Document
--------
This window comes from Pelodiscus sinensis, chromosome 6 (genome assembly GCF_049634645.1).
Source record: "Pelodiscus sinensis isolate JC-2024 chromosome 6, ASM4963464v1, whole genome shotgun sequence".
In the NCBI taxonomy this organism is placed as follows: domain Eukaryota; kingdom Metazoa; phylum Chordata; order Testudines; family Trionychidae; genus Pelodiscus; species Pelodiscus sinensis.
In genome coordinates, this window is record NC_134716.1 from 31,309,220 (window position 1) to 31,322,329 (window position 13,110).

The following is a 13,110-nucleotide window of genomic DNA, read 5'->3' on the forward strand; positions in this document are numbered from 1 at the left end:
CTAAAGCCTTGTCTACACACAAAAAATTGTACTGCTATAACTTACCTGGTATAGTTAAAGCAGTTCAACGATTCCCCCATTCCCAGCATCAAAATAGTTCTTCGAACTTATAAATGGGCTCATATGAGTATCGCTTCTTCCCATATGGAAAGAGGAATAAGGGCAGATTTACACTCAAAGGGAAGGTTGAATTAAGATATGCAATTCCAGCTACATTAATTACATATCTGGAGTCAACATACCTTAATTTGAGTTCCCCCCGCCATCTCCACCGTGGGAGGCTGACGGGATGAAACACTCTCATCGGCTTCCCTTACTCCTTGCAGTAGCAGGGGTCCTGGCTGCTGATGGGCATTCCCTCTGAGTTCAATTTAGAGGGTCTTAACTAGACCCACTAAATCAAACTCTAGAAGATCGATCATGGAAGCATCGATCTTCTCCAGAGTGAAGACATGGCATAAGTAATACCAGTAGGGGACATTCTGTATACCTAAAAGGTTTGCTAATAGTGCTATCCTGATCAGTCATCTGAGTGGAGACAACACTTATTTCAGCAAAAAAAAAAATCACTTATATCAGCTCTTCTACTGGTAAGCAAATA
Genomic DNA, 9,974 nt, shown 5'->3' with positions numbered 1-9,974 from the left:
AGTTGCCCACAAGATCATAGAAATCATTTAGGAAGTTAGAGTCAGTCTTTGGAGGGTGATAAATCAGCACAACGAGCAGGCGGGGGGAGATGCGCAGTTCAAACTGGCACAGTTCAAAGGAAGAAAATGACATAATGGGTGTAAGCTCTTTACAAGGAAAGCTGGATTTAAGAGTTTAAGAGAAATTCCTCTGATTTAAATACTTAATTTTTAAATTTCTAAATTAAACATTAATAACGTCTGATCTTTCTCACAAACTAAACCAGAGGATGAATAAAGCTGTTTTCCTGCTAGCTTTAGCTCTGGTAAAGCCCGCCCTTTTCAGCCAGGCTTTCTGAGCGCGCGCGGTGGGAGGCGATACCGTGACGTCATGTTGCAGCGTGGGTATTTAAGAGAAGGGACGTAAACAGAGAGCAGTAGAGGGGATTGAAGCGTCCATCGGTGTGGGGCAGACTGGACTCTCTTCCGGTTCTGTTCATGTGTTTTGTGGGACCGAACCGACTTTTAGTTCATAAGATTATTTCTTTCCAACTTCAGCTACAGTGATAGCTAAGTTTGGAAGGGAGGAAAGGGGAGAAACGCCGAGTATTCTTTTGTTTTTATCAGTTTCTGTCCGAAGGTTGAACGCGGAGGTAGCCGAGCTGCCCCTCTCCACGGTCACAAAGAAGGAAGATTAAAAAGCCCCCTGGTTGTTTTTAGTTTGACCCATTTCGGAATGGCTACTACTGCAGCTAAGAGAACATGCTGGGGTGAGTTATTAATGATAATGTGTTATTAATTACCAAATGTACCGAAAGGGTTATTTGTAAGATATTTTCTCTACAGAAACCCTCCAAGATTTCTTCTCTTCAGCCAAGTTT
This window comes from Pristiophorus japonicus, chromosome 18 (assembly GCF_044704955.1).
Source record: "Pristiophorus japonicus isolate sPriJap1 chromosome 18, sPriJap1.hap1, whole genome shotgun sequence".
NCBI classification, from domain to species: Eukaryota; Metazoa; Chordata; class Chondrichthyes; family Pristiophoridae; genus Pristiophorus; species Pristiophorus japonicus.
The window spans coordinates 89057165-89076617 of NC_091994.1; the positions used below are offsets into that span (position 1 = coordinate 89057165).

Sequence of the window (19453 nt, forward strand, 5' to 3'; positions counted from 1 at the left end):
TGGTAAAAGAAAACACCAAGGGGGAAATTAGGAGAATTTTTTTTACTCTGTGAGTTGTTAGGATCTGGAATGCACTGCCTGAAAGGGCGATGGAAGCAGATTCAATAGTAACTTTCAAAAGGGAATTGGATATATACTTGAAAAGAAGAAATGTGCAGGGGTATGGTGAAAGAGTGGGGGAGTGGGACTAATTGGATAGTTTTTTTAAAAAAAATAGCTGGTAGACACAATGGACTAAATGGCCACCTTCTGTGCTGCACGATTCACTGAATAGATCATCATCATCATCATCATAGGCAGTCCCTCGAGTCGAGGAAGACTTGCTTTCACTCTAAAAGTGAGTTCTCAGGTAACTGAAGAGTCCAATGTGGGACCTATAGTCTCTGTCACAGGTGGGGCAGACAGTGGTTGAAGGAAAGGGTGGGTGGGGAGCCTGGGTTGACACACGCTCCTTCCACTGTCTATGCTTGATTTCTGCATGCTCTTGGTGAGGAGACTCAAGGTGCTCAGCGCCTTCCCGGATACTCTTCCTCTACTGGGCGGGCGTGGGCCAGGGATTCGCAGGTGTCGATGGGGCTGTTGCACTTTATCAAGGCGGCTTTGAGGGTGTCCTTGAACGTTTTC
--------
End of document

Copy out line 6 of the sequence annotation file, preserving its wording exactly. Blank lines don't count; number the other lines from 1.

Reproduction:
CTAAAGCCTTGTCTACACACAAAAAATTGTACTGCTATAACTTACCTGGTATAGTTAAAGCAGTTCAACGATTCCCCCATTCCCAGCATCAAAATAGTTCTTCGAACTTATAAATGGGCTCATATGAGTATCGCTTCTTCCCATATGGAAAGAGGAATAAGGGCAGATTTACACTCAAAGGGAAGGTTGAATTAAGATATGCAATTCCAGCTACATTAATTACATATCTGGAGTCAACATACCTTAATTTGAGTTCCCCCCGCCATCTCCACCGTGGGAGGCTGACGGGATGAAACACTCTCATCGGCTTCCCTTACTCCTTGCAGTAGCAGGGGTCCTGGCTGCTGATGGGCATTCCCTCTGAGTTCAATTTAGAGGGTCTTAACTAGACCCACTAAATCAAACTCTAGAAGATCGATCATGGAAGCATCGATCTTCTCCAGAGTGAAGACATGGCATAAGTAATACCAGTAGGGGACATTCTGTATACCTAAAAGGTTTGCTAATAGTGCTATCCTGATCAGTCATCTGAGTGGAGACAACACTTATTTCAGCAAAAAAAAAAATCACTTATATCAGCTCTTCTACTGGTAAGCAAATA